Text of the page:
Person: Stone (2), Marshall Harvey
Stone is best known for the Stone-Weierstrass theorem on uniform approximation of continuous functions by polynomials.
Mathematical Profile (Excerpt):
- During the period that he was an instructor Stone's interests followed very much those of his research supervisor Birkhoff.
- In 1928 Stone was promoted to associate professor at Harvard.
- Although he would return to Harvard again in 1933, Stone first accepted a post as associate professor at Yale from 1931 to 1933.
- During these years Stone's research took a number of different directions.
- Stone's book is very different in spirit, in aim, in tone, in style, in timeliness, and in applicability.
- The work was begun in 1928, when Stone was 25; it was published when he was 29.
- This article included the celebrated Stone-von Neumann uniqueness theorem.
- These papers contain what today is called Stone-Čech compactification theory.
- One particularly important result proved by Stone during this period was a substantial generalisation of Weierstrass's theorem on uniform approximation of continuous functions by polynomials.
- This result is now known as the Stone-Weierstrass theorem.
- This did not happen easily for Stone negotiated for a year with Robert Maynard Hutchins, President of the University of Chicago, before taking up the appointment.
- Stone did an outstanding job in returning this famous research school to the eminence it had previously known.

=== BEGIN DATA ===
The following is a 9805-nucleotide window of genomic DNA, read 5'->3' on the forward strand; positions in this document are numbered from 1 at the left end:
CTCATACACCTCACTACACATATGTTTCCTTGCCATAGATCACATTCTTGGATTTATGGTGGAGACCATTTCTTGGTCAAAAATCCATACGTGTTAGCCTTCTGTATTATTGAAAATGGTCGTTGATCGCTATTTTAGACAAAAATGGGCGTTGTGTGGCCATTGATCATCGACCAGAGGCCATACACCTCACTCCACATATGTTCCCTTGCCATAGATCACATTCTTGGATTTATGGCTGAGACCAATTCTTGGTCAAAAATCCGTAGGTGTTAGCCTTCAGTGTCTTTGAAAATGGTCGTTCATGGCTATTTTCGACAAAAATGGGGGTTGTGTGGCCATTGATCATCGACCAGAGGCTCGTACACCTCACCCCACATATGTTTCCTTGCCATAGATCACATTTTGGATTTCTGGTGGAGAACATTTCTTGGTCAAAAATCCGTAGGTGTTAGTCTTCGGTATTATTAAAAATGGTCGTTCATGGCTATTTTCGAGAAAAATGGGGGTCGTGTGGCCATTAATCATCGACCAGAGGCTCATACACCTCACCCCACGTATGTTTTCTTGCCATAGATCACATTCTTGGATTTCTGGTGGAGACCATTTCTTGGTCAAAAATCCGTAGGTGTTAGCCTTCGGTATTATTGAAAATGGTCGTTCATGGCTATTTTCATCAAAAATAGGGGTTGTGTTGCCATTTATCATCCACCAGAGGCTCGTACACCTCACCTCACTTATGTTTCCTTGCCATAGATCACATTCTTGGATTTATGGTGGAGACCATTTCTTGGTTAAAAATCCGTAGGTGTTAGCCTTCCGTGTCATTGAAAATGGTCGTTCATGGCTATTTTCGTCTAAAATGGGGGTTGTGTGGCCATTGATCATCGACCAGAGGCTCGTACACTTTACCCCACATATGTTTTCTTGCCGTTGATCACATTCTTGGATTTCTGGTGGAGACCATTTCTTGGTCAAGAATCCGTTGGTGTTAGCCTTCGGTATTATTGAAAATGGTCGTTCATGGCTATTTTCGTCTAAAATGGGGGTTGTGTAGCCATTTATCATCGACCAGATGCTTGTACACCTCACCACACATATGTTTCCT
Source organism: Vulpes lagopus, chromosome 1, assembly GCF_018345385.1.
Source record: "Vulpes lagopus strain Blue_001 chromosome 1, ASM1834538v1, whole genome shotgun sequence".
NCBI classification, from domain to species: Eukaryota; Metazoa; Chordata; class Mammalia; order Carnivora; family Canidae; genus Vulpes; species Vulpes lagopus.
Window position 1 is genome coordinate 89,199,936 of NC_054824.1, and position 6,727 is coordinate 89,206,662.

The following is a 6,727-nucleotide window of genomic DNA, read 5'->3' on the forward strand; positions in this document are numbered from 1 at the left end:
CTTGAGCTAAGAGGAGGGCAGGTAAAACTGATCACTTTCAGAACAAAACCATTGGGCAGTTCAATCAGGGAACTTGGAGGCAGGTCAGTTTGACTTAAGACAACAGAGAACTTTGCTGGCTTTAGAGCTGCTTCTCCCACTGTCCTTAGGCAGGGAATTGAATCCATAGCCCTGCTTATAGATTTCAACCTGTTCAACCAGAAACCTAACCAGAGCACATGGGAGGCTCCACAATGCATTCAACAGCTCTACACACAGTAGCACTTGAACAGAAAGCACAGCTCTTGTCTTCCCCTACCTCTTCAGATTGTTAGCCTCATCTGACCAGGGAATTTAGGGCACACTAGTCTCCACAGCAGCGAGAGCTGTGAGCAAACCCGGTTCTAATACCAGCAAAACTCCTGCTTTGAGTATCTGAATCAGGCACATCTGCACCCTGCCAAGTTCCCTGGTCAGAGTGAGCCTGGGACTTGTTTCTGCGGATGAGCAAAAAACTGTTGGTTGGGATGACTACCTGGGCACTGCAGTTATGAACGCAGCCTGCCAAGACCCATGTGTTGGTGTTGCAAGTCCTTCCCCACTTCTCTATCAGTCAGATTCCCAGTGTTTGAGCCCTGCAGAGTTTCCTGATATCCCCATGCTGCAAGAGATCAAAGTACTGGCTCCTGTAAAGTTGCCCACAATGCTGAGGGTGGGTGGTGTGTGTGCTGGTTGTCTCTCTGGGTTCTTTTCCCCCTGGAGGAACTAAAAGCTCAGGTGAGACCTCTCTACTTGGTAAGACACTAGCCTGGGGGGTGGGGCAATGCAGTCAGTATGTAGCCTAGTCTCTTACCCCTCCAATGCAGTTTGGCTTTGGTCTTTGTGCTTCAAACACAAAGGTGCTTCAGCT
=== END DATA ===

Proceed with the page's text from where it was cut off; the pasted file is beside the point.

- Stone won the argument, the offer was made to Whitney, but he turned it down preferring to remain at Harvard.
- Again Stone won the argument and this time the offer was accepted.
- Stone continued to appoint leading mathematicians.
- This last appointment proved the hardest to get past the Chicago administration and Stone threatened to resign in a bid to get his own way.
- From 1952 Stone stepped down as head of department in favour of Mac Lane but he remained at Chicago until he retired in 1968.
- Stone received many honours for his outstanding achievements.
- Stone was elected president of the International Mathematical Union in 1952-54 and he was president of the International Committee of Mathematical Instruction from 1961 to 1967.
- Marshall Stone was a man with a very broad outlook and a wide range of interests who seems to have thought rather deeply about a number of issues.
Born 8 April 1903, New York, USA. Died 9 January 1989, Madras (now Chennai), India.
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Adapted from other CC BY-SA 4.0 Sources:
- O’Connor, John J; Robertson, Edmund F: MacTutor History of Mathematics Archive